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Kickstarter Just Launched a New Way to Fund Your Work

Dancers love Kickstarter. Over the past eight years, more than 2,300 dance projects have brought in more than $12 million through campaigns on the site. Even traditional companies like Martha Graham Dance Company and MacArthur "genius" award-winning choreographers like Michelle Dorrance have gotten in on the action.

But starting today, the site is announcing a new platform called Drip that aims to be even more useful for artists. Rather than having to set up a new campaign for each project, artists can build a community of support for their ongoing creative practice. Supporters pay a monthly "subscription" fee for perks like exclusive behind-the-scenes footage, ticket discounts, in-person meet-and-greets with the artists—whatever artists want to offer. And that means the artists can count on a regular pool of funds from fans paying as little as $2 a month.


Drip has technically been around since 2011, but it was created solely for musicians. The platform joined Kickstarter about two years ago, and today's relaunch opens it up to artists across all of the disciplines that Kickstarter serves—including dance.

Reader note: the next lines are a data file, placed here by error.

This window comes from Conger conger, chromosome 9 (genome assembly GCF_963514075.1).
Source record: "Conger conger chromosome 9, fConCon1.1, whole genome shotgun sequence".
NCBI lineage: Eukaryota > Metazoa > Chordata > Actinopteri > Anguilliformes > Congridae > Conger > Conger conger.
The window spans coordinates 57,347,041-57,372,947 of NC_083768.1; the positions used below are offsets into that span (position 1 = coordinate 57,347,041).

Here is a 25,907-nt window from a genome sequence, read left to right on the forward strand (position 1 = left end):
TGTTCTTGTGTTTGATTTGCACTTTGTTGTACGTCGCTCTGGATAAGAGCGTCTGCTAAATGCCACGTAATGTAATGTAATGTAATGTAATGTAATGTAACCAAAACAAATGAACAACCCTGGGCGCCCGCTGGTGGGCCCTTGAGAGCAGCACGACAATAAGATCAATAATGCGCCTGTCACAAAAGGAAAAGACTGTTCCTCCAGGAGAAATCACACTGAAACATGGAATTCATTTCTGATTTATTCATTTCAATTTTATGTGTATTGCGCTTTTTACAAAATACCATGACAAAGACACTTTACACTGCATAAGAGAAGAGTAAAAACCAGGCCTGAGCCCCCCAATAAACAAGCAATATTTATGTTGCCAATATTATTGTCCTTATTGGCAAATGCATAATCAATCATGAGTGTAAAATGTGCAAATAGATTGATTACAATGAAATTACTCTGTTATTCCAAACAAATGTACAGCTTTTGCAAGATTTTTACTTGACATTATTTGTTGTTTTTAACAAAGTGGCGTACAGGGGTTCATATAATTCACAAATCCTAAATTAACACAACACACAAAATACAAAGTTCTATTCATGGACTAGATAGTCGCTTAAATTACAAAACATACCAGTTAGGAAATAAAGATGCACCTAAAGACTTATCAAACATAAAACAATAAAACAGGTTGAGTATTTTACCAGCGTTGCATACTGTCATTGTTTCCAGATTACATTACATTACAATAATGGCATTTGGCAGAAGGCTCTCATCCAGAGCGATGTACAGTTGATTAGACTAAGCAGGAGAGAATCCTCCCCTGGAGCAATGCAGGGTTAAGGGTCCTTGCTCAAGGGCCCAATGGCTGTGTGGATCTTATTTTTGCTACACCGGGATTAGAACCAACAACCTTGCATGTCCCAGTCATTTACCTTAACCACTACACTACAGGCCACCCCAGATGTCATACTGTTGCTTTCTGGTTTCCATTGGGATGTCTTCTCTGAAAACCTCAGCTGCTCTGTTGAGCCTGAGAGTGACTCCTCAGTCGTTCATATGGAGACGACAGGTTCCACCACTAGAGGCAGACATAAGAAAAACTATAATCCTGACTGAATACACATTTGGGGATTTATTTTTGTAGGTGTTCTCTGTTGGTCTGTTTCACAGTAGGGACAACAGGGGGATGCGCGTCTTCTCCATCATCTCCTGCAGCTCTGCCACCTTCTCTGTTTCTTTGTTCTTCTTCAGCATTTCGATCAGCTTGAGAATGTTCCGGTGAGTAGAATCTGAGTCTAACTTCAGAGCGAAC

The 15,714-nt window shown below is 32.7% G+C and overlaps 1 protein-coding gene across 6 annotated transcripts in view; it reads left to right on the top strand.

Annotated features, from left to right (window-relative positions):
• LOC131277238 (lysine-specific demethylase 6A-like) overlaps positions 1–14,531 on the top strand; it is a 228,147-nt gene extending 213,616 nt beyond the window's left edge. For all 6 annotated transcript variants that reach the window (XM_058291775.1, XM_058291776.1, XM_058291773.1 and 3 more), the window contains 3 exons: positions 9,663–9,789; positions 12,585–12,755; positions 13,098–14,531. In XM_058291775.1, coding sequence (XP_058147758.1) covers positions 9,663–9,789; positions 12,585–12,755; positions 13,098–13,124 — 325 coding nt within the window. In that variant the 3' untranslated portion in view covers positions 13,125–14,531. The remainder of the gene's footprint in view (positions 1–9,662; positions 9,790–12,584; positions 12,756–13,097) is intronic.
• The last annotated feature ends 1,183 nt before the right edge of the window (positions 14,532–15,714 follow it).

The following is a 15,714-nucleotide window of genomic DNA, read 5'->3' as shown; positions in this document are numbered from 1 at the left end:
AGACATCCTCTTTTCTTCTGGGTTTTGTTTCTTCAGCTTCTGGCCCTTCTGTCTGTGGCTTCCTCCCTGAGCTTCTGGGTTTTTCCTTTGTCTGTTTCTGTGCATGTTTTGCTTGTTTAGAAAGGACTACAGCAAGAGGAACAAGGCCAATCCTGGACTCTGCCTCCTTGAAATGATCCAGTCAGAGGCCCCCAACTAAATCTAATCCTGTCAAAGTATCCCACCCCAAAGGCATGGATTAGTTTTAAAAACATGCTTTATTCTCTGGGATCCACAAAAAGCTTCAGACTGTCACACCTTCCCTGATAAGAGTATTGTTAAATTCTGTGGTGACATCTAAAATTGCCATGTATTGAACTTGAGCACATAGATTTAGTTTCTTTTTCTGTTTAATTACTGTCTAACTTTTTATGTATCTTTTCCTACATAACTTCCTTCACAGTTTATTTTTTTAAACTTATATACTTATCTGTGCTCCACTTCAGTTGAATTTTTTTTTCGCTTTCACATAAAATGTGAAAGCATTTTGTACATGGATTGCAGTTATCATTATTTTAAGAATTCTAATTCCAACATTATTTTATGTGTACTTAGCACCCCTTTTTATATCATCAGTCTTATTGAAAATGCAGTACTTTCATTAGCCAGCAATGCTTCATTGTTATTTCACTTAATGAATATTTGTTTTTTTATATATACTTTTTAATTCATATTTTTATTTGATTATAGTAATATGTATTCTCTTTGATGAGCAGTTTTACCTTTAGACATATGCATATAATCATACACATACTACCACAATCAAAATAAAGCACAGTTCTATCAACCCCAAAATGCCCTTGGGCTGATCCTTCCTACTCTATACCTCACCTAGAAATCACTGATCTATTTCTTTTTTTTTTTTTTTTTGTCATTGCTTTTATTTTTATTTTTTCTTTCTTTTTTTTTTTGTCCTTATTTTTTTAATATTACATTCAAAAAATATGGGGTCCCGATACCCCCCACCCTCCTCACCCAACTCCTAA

Right now, choreographer Stephen Petronio is representing our field as one of the first 26 artists on the new site.

So how can you sign up? At the moment, Drip is invite-only. The platform plans to open up to more creators early next year. To stay up to date on when you can apply, just sign up for the newsletter by entering your email on the homepage.


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Last summer, months before the word "coronavirus" became part of our daily lexicon, American Repertory Theater artistic director Diane Paulus started working with an unexpected expert: Joseph Allen, an assistant professor of exposure assessment science at Harvard's H.T. Chan School of Public Health and head of the university's Healthy Buildings Program. According to Boston Magazine, Paulus was starting to plan out A.R.T.'s new venue at Harvard, and wanted to design a "healthy" theater.

So when COVID-19 began shutting everything down, the team had already put in months of work considering how to make a performing arts venue safe. To share their ideas with other theaters, A.R.T. published a blueprint online that will be continually updated. Although the "Roadmap for Recovery and Resilience for Theater" is not meant to be comprehensive or prescriptive, it offers several insightful factors to consider:

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